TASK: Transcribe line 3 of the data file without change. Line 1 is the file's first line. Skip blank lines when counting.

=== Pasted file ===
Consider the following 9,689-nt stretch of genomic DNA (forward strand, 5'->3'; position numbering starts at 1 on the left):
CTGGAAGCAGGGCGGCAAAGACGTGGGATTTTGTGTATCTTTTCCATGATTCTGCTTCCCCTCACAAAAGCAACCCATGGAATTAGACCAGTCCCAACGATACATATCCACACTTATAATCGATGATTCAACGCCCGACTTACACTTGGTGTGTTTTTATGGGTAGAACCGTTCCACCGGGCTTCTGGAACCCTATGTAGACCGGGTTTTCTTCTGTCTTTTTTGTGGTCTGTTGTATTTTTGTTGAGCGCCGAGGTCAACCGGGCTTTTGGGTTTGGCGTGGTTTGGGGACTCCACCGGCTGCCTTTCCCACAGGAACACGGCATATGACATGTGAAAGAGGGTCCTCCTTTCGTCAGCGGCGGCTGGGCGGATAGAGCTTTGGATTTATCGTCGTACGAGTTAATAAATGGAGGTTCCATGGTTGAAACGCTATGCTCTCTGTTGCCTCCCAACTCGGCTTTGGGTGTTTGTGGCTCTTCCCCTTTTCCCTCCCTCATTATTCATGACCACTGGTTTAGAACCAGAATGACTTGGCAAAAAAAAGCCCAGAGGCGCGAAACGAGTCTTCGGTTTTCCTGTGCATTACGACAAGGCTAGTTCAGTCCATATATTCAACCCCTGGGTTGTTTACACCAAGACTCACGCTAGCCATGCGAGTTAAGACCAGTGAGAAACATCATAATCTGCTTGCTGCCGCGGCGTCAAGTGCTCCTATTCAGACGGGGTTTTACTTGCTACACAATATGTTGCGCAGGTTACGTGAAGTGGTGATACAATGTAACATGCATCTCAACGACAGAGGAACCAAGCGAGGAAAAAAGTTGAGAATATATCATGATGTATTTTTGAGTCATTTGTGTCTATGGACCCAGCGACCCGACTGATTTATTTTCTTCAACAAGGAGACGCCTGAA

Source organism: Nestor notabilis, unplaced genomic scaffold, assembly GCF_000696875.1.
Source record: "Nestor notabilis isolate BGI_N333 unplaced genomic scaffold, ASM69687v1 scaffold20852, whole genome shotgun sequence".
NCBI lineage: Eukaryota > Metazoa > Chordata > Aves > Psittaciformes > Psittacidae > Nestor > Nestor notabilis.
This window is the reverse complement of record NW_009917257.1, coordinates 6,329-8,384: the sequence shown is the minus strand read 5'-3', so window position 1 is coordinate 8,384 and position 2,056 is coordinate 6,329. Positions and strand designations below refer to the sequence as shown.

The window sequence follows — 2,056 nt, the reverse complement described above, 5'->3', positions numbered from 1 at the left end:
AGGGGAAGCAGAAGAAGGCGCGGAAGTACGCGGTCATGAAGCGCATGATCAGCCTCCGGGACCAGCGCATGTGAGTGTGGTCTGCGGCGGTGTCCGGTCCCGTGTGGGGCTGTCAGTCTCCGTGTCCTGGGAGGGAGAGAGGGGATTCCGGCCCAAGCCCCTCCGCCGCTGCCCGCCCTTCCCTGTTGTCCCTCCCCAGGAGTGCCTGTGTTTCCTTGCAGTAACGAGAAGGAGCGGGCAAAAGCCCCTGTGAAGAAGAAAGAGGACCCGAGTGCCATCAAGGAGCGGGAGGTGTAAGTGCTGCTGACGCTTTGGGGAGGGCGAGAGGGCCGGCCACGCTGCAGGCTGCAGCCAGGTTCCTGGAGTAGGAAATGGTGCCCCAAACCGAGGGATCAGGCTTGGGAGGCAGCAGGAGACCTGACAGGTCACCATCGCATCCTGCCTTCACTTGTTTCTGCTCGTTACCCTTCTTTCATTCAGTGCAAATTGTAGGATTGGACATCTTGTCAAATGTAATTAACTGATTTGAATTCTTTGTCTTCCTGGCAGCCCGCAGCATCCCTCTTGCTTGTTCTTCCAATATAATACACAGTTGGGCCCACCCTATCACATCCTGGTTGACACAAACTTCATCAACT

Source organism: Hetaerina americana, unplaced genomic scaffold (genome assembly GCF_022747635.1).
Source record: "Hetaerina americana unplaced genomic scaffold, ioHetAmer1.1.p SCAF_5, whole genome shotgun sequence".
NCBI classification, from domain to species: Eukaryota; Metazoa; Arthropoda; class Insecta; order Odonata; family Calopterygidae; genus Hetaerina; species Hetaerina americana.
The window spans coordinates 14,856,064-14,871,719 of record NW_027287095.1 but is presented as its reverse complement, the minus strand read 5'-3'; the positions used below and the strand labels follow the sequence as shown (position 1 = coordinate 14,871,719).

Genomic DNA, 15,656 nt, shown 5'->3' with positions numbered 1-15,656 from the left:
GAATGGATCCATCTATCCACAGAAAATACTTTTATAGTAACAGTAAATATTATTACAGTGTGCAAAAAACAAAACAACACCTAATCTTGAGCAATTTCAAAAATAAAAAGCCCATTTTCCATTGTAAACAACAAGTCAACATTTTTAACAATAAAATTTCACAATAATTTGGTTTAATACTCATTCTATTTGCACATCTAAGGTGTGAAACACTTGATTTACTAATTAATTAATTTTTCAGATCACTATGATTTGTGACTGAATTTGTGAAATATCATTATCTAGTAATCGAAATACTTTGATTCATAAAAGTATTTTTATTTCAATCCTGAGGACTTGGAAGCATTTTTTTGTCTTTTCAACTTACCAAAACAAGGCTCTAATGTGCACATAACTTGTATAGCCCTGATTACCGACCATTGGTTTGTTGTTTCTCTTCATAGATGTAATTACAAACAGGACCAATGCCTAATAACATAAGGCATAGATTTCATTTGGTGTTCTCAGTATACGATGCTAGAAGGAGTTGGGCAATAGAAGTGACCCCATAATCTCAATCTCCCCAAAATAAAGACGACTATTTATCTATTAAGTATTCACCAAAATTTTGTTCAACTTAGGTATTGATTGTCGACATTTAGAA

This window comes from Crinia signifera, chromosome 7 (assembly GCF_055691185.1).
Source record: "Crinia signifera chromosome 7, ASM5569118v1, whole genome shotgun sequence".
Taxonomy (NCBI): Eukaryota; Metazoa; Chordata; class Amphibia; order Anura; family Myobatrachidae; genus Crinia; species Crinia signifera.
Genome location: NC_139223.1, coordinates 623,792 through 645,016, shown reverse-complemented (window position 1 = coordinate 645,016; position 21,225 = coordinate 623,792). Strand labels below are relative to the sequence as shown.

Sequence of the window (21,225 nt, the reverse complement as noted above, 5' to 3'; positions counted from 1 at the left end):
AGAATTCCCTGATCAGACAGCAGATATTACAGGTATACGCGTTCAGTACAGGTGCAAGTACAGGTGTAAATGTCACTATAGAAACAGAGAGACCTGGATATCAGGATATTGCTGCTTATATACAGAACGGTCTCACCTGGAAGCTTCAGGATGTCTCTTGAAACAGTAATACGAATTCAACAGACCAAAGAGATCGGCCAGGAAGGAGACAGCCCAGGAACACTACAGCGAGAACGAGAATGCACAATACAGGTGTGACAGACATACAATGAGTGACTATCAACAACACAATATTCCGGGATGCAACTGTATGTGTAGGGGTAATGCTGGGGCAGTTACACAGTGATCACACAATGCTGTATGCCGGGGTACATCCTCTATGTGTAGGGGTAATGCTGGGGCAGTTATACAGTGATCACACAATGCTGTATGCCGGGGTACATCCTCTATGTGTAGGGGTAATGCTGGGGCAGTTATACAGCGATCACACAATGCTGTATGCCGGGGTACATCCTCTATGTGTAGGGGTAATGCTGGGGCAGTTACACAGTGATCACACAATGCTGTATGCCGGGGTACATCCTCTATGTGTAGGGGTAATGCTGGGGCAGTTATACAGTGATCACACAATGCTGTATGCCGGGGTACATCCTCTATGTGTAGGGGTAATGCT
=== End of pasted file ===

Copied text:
Source organism: Nestor notabilis, unplaced genomic scaffold, assembly GCF_000696875.1.